Coccydynia (Tailbone Pain)

  • Medical Author:
    William C. Shiel Jr., MD, FACP, FACR

    Dr. Shiel received a Bachelor of Science degree with honors from the University of Notre Dame. There he was involved in research in radiation biology and received the Huisking Scholarship. After graduating from St. Louis University School of Medicine, he completed his Internal Medicine residency and Rheumatology fellowship at the University of California, Irvine. He is board-certified in Internal Medicine and Rheumatology.

  • Medical Editor: Jerry R. Balentine, DO, FACEP
    Jerry R. Balentine, DO, FACEP

    Jerry R. Balentine, DO, FACEP

    Dr. Balentine received his undergraduate degree from McDaniel College in Westminster, Maryland. He attended medical school at the Philadelphia College of Osteopathic Medicine graduating in1983. He completed his internship at St. Joseph's Hospital in Philadelphia and his Emergency Medicine residency at Lincoln Medical and Mental Health Center in the Bronx, where he served as chief resident.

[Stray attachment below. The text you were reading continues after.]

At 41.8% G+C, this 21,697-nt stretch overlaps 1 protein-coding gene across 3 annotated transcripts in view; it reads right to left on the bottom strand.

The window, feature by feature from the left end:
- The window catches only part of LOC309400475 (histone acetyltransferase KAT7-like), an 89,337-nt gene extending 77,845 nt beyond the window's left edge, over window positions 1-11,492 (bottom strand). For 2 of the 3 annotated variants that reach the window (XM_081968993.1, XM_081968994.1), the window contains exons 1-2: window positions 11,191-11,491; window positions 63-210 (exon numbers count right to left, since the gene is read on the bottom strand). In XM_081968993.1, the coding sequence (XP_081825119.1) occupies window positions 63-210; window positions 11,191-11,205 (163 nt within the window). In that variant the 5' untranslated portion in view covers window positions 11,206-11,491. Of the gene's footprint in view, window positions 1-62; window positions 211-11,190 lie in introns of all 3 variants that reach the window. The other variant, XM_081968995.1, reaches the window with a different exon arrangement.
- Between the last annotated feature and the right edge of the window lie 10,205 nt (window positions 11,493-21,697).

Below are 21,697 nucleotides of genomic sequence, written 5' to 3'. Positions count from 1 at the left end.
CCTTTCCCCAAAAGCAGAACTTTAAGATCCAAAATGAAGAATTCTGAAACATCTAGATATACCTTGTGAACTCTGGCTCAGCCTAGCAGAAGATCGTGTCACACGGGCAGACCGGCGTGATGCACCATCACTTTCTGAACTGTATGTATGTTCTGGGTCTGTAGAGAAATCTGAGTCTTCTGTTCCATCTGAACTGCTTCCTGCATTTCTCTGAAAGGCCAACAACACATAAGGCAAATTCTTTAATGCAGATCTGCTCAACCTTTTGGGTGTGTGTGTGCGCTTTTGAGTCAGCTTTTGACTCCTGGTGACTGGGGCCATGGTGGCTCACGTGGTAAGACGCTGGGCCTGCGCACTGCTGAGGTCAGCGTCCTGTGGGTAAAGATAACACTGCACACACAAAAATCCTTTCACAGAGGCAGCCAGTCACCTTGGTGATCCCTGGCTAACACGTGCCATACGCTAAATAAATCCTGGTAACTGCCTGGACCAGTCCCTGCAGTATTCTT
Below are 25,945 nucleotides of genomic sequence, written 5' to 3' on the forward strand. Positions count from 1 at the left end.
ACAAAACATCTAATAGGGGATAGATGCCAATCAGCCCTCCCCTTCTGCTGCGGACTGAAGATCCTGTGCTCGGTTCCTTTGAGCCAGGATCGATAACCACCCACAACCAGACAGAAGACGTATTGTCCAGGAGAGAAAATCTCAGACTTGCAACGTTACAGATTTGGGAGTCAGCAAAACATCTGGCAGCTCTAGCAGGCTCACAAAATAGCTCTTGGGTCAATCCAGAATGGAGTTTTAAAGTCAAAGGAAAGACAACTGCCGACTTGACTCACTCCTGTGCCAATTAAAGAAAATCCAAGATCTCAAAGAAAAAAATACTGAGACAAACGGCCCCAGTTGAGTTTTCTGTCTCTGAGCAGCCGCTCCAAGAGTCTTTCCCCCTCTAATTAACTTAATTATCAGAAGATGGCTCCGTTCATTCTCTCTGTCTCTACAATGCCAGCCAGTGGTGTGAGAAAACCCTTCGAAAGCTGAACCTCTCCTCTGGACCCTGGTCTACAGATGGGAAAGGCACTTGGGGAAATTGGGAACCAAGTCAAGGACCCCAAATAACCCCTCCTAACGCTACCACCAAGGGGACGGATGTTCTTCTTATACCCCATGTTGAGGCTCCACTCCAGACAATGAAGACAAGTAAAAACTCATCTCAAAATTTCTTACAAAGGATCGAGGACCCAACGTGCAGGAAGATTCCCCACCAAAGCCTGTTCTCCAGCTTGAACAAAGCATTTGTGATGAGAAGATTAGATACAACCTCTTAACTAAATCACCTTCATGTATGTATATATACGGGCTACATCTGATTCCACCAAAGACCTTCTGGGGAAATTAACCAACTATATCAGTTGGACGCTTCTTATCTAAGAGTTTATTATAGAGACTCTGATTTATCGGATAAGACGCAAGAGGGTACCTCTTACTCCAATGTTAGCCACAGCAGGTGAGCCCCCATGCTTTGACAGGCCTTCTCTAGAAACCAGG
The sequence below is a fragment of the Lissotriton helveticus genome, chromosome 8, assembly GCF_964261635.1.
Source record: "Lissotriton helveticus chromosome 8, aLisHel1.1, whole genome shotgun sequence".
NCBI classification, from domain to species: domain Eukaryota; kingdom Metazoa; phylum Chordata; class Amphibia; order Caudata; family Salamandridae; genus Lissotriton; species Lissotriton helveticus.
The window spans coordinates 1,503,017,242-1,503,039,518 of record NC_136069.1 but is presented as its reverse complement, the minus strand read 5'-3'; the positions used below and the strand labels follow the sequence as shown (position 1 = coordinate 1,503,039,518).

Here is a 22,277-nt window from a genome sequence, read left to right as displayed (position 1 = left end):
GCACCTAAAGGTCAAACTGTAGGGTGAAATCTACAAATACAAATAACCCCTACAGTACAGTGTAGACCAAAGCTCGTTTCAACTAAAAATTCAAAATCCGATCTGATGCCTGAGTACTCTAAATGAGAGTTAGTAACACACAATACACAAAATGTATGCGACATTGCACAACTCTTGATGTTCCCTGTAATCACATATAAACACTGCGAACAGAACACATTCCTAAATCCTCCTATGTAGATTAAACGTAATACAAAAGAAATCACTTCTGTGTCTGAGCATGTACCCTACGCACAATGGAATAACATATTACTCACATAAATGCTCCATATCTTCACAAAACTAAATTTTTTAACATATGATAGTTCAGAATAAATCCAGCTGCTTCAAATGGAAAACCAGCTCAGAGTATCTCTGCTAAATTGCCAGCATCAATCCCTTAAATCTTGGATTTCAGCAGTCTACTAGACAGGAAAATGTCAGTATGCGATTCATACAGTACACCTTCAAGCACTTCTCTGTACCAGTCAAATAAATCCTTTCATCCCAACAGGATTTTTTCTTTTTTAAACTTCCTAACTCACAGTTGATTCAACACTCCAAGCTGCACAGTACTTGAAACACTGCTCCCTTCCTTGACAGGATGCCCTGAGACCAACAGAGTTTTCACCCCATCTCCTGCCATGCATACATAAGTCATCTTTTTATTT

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How is coccydynia diagnosed?

Coccydynia is commonly diagnosed based solely on the symptoms and the examination findings of local tenderness. Other conditions can be excluded by the examination (such as shingles, which typically would be associated with local rash) and other testing (to exclude bone or tissue disorders, such as with CAT scan or MRI scan).

What is the treatment for coccydynia?

Patients with coccydynia are advised to use a well-padded seat when sitting and avoid long periods of sitting when possible. If the condition becomes severe or persistently troublesome, then medical attention should be sought to accurately evaluate the cause of the pain, especially if there is associated bruising or rash.

Rest, avoiding reinjury to the affected area, anti-inflammatory medications, and pain medications can relieve symptoms. Sitting on a pillow, cushion, or buttock support can help. Some patients with persistent coccydynia are treated with local cortisone injection. This injection is simply performed in the doctor's office and can potentially dramatically relieve the pain and even resolve the symptoms for many. Sometimes, the injection includes fluoroscopy or ultrasound. Physical therapy with exercises can be helpful with recovery. Rarely, when patients have unrelenting pain, a surgical resection of the coccyx can be performed to remove the irritated bony prominence.

Medically Reviewed by a Doctor on 2/22/2016

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